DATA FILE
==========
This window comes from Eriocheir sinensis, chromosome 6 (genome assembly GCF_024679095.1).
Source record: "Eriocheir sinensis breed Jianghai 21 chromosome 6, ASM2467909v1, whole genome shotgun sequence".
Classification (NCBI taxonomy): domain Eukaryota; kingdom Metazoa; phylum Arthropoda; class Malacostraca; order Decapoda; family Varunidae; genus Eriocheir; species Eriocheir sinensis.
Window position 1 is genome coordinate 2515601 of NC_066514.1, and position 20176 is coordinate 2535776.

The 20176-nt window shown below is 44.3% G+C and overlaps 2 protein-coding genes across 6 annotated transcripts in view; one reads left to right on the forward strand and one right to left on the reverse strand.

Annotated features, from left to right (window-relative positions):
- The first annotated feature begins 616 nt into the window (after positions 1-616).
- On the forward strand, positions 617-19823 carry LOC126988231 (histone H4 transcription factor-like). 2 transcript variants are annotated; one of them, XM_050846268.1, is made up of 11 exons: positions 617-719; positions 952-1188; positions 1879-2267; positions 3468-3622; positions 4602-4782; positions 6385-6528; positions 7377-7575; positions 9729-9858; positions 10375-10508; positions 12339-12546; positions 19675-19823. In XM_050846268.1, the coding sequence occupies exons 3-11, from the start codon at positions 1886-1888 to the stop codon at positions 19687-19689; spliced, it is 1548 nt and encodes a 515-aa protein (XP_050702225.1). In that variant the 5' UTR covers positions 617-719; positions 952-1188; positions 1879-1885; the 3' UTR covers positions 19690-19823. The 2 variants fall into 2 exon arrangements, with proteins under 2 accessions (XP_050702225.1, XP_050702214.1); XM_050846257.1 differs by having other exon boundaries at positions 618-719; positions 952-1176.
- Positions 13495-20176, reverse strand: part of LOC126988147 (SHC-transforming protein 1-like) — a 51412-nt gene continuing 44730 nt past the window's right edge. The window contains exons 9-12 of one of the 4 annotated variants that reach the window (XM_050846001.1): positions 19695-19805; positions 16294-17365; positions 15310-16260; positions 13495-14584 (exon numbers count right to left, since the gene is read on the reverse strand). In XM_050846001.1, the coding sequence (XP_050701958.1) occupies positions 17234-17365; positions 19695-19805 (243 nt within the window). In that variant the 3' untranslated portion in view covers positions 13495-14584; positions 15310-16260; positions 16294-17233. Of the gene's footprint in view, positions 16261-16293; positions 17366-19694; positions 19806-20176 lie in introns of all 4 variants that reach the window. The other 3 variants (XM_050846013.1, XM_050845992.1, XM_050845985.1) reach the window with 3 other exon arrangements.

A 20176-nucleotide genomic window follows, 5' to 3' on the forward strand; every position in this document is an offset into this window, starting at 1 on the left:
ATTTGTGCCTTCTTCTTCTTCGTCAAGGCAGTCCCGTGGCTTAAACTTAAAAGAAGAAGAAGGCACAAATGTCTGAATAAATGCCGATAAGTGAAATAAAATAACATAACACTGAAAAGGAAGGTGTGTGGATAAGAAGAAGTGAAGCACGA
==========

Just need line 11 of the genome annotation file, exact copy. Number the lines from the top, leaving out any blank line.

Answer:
ATTTGTGCCTTCTTCTTCTTCGTCAAGGCAGTCCCGTGGCTTAAACTTAAAAGAAGAAGAAGGCACAAATGTCTGAATAAATGCCGATAAGTGAAATAAAATAACATAACACTGAAAAGGAAGGTGTGTGGATAAGAAGAAGTGAAGCACGA